Your here likely because coffee has peaked your interest, and in particular, the process of roasting coffee. The reason’s being numerous; learning, hobby, commercial, a barista, science and more. Join my journey as a new coffee roaster as I dive into many different aspects of roasting; from terminology to building your own roaster. Below are some basic terms (and may be added to), a new to you vocabulary, used with roasting and tasting of the finished coffee. Most of these will be described in greater detail in following articles.
Charging – Adding beans to roasting chamber.
Charge Temperature – Roasting chamber environment temperature at time of adding beans.
RoR – Rate-of-Rise, the rate the beans mass temperature is increasing at any point during the roast; can be falling (increasing length of time it takes to get to the “next” temperature) or increasing (decreasing increasing length of time it takes to get to the “next” temperature) rate (I know, slightly confusing).
RoR Curve – Plot of the data throughout the batch.
Turning Point – After adding charging, this is when the temperature stops dropping and starts increasing
Top/Max RoR – The stage after the turning point when the RoR is at its highest.
Crack RoR – The temperature change during first crack.
End RoR – End of the roast. Beans will be drier and therefore more brittle.
FC or 1C – First crack
SC or 2C – Second crack (end crack)
Greens – Un-roasted beans
Temperature Flick – A logged sharp increase and steep drop of temperature
Washed, Wet, Unwashed, Semi-Washed, Sun-Dried, Mechanical Drying, Natural, etc – Different processes to get the beans in a state ready to be roasted.
Fluid Bed Roaster – A roaster designed to push heated air into the bean mass, as well as the method of agitation. Usually not over 2.2lb or 2kg because of the heat and fan power.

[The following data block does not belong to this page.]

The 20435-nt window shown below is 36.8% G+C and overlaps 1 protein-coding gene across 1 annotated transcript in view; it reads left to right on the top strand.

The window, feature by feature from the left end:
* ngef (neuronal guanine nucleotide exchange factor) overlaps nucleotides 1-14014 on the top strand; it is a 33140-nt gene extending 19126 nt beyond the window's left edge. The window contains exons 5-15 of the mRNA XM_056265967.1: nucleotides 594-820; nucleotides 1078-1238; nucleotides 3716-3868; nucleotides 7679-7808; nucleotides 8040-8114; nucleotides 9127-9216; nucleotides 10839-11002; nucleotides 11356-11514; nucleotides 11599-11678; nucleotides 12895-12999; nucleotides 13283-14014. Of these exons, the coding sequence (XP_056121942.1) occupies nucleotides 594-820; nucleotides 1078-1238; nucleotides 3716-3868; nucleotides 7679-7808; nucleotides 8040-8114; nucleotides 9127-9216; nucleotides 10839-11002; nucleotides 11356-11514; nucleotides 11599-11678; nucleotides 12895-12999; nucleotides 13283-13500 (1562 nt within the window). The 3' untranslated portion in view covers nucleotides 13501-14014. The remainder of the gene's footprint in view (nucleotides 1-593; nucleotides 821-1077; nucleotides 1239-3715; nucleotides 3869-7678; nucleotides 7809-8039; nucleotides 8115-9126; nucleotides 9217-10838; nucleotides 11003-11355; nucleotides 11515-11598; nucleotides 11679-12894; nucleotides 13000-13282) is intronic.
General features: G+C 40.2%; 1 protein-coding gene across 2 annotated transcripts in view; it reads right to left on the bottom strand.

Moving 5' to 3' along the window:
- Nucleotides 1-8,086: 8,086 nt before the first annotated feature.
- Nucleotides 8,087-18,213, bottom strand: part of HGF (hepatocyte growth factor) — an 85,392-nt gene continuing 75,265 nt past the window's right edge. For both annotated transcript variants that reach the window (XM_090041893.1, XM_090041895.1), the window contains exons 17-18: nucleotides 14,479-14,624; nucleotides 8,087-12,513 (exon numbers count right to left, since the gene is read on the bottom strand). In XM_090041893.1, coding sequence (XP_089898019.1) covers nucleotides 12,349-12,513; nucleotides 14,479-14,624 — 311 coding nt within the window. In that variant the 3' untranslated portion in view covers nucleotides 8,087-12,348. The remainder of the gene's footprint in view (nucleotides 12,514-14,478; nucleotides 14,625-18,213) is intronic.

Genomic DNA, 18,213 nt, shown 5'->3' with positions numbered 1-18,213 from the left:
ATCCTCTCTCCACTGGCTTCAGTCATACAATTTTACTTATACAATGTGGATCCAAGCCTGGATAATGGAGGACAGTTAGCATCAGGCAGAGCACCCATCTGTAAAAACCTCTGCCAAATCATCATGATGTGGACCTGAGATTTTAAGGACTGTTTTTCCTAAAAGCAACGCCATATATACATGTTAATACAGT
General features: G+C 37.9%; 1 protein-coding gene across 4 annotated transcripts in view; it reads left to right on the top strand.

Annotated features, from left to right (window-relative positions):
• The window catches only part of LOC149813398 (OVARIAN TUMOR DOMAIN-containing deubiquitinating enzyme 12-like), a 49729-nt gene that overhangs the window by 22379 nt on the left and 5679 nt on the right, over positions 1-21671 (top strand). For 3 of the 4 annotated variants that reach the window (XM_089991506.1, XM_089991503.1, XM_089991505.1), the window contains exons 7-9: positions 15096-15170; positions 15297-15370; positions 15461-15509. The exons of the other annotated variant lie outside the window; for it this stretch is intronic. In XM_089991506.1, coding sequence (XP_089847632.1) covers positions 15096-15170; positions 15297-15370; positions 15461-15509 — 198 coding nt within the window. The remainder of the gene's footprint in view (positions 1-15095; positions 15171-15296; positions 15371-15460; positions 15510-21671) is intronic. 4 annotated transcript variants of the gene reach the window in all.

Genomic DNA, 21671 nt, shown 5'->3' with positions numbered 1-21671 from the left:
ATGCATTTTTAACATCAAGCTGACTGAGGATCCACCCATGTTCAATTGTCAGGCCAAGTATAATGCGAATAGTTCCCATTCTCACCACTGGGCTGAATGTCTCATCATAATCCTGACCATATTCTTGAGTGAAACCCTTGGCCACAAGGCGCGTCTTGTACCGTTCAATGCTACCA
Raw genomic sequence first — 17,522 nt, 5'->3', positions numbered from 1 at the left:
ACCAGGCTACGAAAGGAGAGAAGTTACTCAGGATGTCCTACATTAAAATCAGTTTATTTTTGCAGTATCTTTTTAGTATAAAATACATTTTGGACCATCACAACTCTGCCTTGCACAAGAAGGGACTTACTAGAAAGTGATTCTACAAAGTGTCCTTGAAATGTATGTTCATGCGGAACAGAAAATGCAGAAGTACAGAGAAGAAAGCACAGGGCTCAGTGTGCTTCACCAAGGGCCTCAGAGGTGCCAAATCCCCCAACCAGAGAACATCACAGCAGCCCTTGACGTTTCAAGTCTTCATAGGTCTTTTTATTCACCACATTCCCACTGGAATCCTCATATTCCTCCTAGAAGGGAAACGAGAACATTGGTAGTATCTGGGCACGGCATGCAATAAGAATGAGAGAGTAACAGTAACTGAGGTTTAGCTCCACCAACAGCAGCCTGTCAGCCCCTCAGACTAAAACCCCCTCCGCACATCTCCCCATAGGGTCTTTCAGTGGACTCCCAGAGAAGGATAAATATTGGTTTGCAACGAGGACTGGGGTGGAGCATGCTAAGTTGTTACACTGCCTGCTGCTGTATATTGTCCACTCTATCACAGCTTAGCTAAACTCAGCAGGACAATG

BM/HG or Corretto (based on the man who came up with it) Roaster – A roaster utilizing parts from a bread maker and a heat gun. Usually up to 1/2lb, or about 250g, to 1lb, or about 500g, batch size. There are also variations of this design using other heat sources and motors with essentially the same process.
Popcorn Roaster – A roaster utilizing a popcorn popper, whether electric or stove-top. Usually no more than 1/2lb, or about 250-300g.
Drum Roaster – Generally a commercial style roaster in which beans spin using an auger inside a metal cylinder laid sideways. From 1lb, or about 500g, and up.
Cupping – Process in which 200f degree water is poured onto freshly roasted and ground beans directly into the cup, without a filter, and allowed to steep for 3–5 minutes. The infusion is then mixed and the foamy head and floating grounds removed. Allow the coffee to cool before tasting. Two spoons are used, one going in the cup and the other in the mouth. Typically, the coffee spit out after tasting.
About The Author
My first beer epiphany was at Sunset Grill and Tap in Allston, MA. And let me tell you, when they brought out the beer menu, I thought it was the food menu. Pages upon pages of beer variety. I had no idea. I really didn't. It pretty much changed my world.